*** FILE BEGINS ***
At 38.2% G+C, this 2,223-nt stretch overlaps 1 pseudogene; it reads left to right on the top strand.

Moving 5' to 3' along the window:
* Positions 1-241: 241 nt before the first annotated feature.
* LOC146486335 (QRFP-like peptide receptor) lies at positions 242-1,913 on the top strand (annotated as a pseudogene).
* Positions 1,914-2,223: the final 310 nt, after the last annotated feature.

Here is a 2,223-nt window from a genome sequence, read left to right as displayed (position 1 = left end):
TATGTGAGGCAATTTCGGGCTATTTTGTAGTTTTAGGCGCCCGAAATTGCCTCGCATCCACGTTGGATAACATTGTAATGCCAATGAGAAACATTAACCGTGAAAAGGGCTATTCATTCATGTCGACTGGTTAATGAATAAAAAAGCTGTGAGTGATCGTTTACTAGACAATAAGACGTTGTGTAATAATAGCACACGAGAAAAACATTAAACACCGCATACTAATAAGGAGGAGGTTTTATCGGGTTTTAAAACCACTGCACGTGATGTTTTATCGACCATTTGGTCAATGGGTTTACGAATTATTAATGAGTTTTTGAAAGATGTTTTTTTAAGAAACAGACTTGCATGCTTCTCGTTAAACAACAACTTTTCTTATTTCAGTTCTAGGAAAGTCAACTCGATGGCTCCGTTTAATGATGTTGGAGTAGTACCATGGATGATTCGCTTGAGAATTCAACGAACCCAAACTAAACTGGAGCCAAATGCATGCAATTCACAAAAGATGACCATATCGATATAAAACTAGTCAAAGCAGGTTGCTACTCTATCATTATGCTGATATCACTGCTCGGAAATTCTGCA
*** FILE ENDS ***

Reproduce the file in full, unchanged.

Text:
At 38.2% G+C, this 2,223-nt stretch overlaps 1 pseudogene; it reads left to right on the top strand.

Moving 5' to 3' along the window:
* Positions 1-241: 241 nt before the first annotated feature.
* LOC146486335 (QRFP-like peptide receptor) lies at positions 242-1,913 on the top strand (annotated as a pseudogene).
* Positions 1,914-2,223: the final 310 nt, after the last annotated feature.

Here is a 2,223-nt window from a genome sequence, read left to right as displayed (position 1 = left end):
TATGTGAGGCAATTTCGGGCTATTTTGTAGTTTTAGGCGCCCGAAATTGCCTCGCATCCACGTTGGATAACATTGTAATGCCAATGAGAAACATTAACCGTGAAAAGGGCTATTCATTCATGTCGACTGGTTAATGAATAAAAAAGCTGTGAGTGATCGTTTACTAGACAATAAGACGTTGTGTAATAATAGCACACGAGAAAAACATTAAACACCGCATACTAATAAGGAGGAGGTTTTATCGGGTTTTAAAACCACTGCACGTGATGTTTTATCGACCATTTGGTCAATGGGTTTACGAATTATTAATGAGTTTTTGAAAGATGTTTTTTTAAGAAACAGACTTGCATGCTTCTCGTTAAACAACAACTTTTCTTATTTCAGTTCTAGGAAAGTCAACTCGATGGCTCCGTTTAATGATGTTGGAGTAGTACCATGGATGATTCGCTTGAGAATTCAACGAACCCAAACTAAACTGGAGCCAAATGCATGCAATTCACAAAAGATGACCATATCGATATAAAACTAGTCAAAGCAGGTTGCTACTCTATCATTATGCTGATATCACTGCTCGGAAATTCTGCA